By the time I finally met Cadence — she met me as I came off the Eurostar from Paris (natch!) — it felt like old pals, indeed.

      Hoping you and I finally connect one of these years.

  6. I feel like I have a compulsion to check out my Facebook, and WordPress sites, for new comments, just to get a sense that there are people in the world that are thinking of me. I say compulsion, because I check in on both sites, much too often. In a certain way these platforms have made me feel less lonely. Because I’ve been chronically ill, and suffered from depression, I am often at home, and isolated. At the same time, I feel there is something unhealthy about the popularity of social media. In many cases, it does seem to prevent people from engaging, and from true intimacy. It also makes it easier to vent, and be rude-or downright hostile.

    I am so glad that you have an instagram account for your photos. I very much enjoy seeing them, being an artist and visual person, myself.

    1. It’s so true that, if you’re housebound, it’s a real godsend.

      I worry, though, that too many people now see “connecting” online as an acceptable substitute for spending the time and energy it takes to meet friends, family, colleagues in person.
      When I was in the hospital in 2007 (3 days with pneumonia) and after my hip replacement (3 days in 2012) it meant the world to me to have dear friends stop by, even for a brief visit.

      Glad you enjoy Insta! I’m really starting to roam around it more.

  7. So interesting reading about the connections and experiences you’ve had through social media! Social media has truly allowed a world without borders, where people from all over the world get to interact and converse.

    Aside from my blog, I use only one other platform (Facebook), but I spend more time on the blogosphere than on my FB newsfeed now. I just think the interactions here are more in-depth and less about selfies! Haha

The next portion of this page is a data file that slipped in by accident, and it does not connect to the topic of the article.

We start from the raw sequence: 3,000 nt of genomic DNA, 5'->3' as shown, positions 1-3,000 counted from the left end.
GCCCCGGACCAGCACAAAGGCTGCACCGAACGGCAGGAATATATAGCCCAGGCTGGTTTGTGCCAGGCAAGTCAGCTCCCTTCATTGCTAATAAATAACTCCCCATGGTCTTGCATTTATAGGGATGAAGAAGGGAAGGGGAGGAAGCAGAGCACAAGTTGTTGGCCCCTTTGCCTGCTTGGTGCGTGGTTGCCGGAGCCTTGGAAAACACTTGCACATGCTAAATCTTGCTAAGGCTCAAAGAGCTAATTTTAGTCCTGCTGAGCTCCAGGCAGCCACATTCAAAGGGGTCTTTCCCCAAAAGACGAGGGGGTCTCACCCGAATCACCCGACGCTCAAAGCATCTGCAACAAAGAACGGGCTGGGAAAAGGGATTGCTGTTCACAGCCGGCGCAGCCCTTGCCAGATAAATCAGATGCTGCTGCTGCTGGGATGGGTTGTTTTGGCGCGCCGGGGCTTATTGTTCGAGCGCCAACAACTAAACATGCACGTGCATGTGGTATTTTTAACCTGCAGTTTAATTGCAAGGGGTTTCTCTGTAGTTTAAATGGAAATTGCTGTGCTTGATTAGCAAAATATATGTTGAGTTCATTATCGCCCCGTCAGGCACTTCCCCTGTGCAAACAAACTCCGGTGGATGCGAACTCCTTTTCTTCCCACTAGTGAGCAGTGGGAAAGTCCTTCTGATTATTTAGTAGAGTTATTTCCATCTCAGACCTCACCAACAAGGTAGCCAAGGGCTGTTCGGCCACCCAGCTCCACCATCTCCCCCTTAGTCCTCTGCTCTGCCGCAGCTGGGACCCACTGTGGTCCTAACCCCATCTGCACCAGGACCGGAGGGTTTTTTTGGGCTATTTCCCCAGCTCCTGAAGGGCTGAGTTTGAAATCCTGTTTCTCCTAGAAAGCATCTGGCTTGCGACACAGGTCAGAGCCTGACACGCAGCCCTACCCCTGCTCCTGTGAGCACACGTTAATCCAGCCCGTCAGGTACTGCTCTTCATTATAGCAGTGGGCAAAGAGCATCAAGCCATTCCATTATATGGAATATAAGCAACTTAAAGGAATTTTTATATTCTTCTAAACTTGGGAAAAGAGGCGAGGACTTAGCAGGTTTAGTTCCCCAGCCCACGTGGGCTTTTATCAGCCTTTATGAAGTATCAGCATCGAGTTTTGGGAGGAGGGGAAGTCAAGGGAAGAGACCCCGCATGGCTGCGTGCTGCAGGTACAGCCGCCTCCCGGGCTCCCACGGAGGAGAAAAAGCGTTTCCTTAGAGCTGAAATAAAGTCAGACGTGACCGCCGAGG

8. For the most part, I stay away from social media because of my ex-narcissist. Lately I’ve become irritated at the expectation that I should be on it – it feels like I’m being pushed or that there’s judgement being passed if I say I’m not. I recently had to use a pseudonym on Facebook because of work and am thinking about how to have a conversation about privacy concerns with my employer. People seem to throw caution to the winds – which is fine for them, but not everyone is the same, and that should be respected.

    On a related note, research is beginning to indicate that social media tends to isolate people rather than connect them in a real way.

    1. I get it!

      People have as many legit reasons for avoiding it as some of us, for now, enjoy it. At this point, I would simply not be able to get and keep work without all the online networking I do, every single day — people who actually even have FT jobs in my industry are too busy!

      Socially…mixed bag for me. I weary of people’s whining and pictures of children.

      I think social media is certainly changing how we relate to one another — if it’s ALL you do, you’re screwed and your social skills are weak and/or atrophying.

      I see this much more with people in their 20s who, even in journalism which is ALL about being able to connect quickly and easily with people at every socioeconomic level as a photo or word person — now say they are (!!?????) scared (SCARED?) to speak by telephone because all they do is text.

      This is absurd. But it seems to be growing in prevalence so thank God I don’t have to hire or manage someone with this worldview.